Phoenix Theatre’s commitment to finding the very best in theater is nowhere more evident than in its annual New Works Festival. The 13th Annual Phoenix Theatre Hormel New Works Festival begins today, July 9 and will run through August 1. The Festival was founded by playwright Richard Warren and director Mark DeMichele in 1998 to introduce Phoenix audiences to the new works of emerging and established playwrights. It is a stimulating and innovative procedure where playwright, director, actor and audience share insight and input to further nurture and develop the creative process. A number of Festival work-shopped plays have made it to the Phoenix Theatre Main Stage in full productions, among them All the More to Love, Lucky Star and The Quiltmaker’s Gift.
The Examiner recently talked with Robert Kolby Harper, Associate Artistic Director for Phoenix Theatre and the Artistic Director for the Cookie Company. Mr. Harper is a graduate of Pacific Conservatory of the Performing Arts. He has directed choreographed and performed in numerous shows. As an educator, he has been the Department Head of Theatre and instructor for Arizona School for the Arts for the past six years as well as a Faculty Associate for ASU Herberger Institute for Design and the Arts, School of Music.
Robert Kolby Harper
What is the Phoenix Theatre’s New Works Festival?
Like its title suggest, it is basically a festival of new plays. There is a submission and selection process. We receive submissions from all around the country. There is then a series of readings through the ASU/MSA playwrights’ class and Phoenix Theatre. Through this process we select four plays to explore and perform. The plays are then given three staged performances with audience feedback at the end.
When a play reaches a certain point in its development, a playwright needs to see it “up” to move forward. Without these kind of New Works Festivals around the country, new plays would not get developed. For a new playwright it’s very difficult to get your work produced. It is a patient process.
Once you get a play “up,” it begins to have its own voice. You can tell when a play reaches that point. The characters and the play start speaking for themselves. It’s really exciting to see a play get to that point. The staged reading is with script in hand and a suggested environment for the audience to envision. Sometimes you have a play that you have been working on for years and with a staged reading you suddenly realize the work is not about what you thought but about something completely different.
Jenny Hintze & Harper in the Main Stage production of All the More to Love
What can we expect to see at this year’s festival?
There are some really great and diverse plays. We have five this year which is one more than we normally do. The additional play is called Burning in the Night, the last piece that Dale Wasserman worked on before he passed. It’s basically a one man musical and it’s being adapted, with permission, by Richard Warren. We are also bringing back the 24 Hour Theatre Project which was a huge hit last year with our audience. It will conclude this year’s Festival on August 1.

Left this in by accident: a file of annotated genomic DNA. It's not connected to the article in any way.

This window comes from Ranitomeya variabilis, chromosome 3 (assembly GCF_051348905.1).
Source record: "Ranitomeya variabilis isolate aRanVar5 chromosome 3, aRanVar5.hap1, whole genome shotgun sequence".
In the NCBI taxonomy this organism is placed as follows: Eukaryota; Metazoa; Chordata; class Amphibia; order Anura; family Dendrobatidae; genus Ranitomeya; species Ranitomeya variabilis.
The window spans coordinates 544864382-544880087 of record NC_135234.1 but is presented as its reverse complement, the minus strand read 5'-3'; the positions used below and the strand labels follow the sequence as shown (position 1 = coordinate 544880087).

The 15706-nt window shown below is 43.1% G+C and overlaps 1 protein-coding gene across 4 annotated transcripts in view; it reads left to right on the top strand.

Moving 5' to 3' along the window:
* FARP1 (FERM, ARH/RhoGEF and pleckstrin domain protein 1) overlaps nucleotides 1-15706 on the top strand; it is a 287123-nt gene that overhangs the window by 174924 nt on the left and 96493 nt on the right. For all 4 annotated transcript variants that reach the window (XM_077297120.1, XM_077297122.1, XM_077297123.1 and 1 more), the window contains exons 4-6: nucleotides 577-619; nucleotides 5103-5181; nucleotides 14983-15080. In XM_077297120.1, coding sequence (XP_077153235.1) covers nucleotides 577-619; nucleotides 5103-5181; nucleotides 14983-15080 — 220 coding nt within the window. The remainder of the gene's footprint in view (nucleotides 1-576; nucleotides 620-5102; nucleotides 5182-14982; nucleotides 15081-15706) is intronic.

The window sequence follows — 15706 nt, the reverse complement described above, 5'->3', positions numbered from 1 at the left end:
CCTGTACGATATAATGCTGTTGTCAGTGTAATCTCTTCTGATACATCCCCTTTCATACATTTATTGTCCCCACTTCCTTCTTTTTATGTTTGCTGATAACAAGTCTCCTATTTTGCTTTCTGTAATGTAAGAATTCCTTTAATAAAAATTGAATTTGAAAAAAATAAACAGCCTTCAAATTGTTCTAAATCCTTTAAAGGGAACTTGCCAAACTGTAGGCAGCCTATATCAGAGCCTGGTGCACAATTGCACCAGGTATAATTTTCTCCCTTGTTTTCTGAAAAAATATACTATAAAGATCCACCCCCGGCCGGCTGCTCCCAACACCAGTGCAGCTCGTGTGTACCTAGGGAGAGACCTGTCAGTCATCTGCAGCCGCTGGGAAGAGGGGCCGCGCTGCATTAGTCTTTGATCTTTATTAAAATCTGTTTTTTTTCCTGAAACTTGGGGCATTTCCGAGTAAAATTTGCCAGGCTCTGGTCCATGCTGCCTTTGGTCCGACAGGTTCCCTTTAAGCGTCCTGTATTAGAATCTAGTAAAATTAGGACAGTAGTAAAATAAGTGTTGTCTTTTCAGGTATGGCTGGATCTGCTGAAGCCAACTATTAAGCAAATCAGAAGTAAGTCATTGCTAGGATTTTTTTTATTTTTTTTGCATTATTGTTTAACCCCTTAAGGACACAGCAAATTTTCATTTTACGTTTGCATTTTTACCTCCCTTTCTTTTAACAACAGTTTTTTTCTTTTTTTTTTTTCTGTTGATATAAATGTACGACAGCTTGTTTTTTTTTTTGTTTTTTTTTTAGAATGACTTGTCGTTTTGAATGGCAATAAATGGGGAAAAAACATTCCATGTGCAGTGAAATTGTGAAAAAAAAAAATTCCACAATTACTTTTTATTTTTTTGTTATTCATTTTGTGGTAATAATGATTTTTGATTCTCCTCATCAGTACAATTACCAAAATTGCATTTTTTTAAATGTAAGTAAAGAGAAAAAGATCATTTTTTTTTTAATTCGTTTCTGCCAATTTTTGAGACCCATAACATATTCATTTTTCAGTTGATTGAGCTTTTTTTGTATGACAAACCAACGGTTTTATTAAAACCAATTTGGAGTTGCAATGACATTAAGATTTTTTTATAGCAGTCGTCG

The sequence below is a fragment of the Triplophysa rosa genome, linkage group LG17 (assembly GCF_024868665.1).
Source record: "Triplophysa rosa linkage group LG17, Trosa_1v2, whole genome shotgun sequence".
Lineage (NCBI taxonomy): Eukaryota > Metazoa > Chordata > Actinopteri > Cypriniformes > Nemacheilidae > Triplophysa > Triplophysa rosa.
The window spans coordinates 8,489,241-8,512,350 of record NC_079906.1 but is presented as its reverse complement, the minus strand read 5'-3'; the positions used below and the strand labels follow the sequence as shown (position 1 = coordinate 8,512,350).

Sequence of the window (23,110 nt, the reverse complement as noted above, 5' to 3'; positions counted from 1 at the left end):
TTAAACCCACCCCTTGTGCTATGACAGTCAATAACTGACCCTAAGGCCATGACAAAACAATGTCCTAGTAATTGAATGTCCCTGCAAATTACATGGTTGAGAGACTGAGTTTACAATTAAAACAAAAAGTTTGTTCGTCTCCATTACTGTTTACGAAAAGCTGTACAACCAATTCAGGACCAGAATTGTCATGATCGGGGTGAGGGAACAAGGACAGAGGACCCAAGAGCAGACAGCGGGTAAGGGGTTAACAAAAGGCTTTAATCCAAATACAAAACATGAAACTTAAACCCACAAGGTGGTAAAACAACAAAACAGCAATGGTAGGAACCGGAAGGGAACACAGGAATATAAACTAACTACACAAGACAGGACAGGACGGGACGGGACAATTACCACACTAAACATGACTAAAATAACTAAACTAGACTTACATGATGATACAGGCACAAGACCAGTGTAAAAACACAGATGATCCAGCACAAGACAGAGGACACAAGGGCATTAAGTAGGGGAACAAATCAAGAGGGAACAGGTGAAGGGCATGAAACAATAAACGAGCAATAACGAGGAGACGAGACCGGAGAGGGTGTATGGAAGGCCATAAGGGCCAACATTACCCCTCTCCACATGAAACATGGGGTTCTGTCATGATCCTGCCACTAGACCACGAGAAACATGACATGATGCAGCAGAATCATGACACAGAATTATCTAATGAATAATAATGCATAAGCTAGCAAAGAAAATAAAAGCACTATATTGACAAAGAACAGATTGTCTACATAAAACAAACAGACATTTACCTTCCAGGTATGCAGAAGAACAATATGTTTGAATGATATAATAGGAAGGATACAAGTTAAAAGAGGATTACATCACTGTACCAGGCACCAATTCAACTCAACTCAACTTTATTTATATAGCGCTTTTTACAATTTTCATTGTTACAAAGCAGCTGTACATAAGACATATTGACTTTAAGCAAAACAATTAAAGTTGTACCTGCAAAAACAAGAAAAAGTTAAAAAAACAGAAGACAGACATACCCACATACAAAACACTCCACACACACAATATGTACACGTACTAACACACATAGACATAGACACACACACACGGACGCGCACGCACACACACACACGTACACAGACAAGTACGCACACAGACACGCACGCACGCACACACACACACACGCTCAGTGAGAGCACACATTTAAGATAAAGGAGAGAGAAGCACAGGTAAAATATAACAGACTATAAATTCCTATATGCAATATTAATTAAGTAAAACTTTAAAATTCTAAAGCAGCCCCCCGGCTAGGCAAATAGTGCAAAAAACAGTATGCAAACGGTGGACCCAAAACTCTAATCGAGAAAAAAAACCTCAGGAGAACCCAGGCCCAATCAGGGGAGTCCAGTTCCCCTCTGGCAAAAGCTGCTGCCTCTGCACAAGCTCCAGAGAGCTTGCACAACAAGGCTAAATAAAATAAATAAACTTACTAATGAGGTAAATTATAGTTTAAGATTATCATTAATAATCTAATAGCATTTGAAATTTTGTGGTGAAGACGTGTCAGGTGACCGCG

The 24 Hour Theatre Project consists of a group of playwrights and directors, say six each. Then you get twenty actors. The actors show up in a costume, whatever they want to dress as, and with a specific prop. At the last scheduled reading, this year’s Burning in the Night, the playwrights pick out of a hat how many voices they’ll be writing for, three, four, five. Then they pick their director out of a hat. The director then picks the names for the corresponding number of actors the playwright chose out of a hat. Each author gets pictures of the actors with his or her costume and prop and has to write a script incorporating these by 6 AM. It is usually about a 10-15 minute play. The cast goes into rehearsal with the director at 7 AM. At 3 PM they go into tech with the goal of performing the series of short plays starting at 7 PM in front of an audience.
It all sounds like a magical hat trick, and why not? The theater is all about magic.
Cast of last Season’s Spelling Bee directed by Harper
Here is the complete list of Festival staged readings and events:
A Great War, by James Christy, directed by Pasha Yamotahari, tonight, Friday, July 9 at 7:30 PM; Saturday, July 10 at 3 PM and 7:30 PM.
Living in the Spaces, by Rod Hayward, directed by Daniel Schay, Friday, July 16 at 7:30 PM; Saturday, July 17 at 3 PM and 7:30 PM.
Divine Fruit/Kundalini Rising, by Nathan Sanders, directed by William Partlan, Friday, July 23 at 7:30 PM; Saturday, July 24 at 3 PM and 7:30 PM.
Robot Songs, by Scott McCarrey, directed by Robert Kolby Harper, Friday, July 30 at 7:30 PM; Saturday, July 31 at 3 PM and 7:30 PM.
Burning in the Night, by Dale Wasserman, adapted by Richard Warren, directed by Daniel Schay, Sunday, July 11 at 3 PM and 7:30 PM; Sun., July 25 at 3 pm and 7:30 PM.
After every reading, an audience discussion and interactive question and answer period will be held between the playwright, director and the audience.
Informal Readings the 2nd Draft Series :
The Pornographer (2nd Read) by Kirt Shineman, Saturday July 24 at 11:00 AM.
Dinner on the Inside by Christian Krauspe, Saturday July 31 at 11:00 AM.
Mr. Harper has so much more to say about Phoenix Theatre and it’s commitment to education and the community that it will be published as a separate column in the next few days.
Graphic artwork and all production photographs by Laura Durant courtesy of Phoenix Theatre.
For more information about ticket availability, prices and schedule for The 13th Annual Phoenix Theatre Hormel New Works Festival, please contact Phoenix Theatre directly either by phone at (602) 254 2151 or ON LINE.
Phoenix Theatre 100 East McDowell Road Phoenix 85004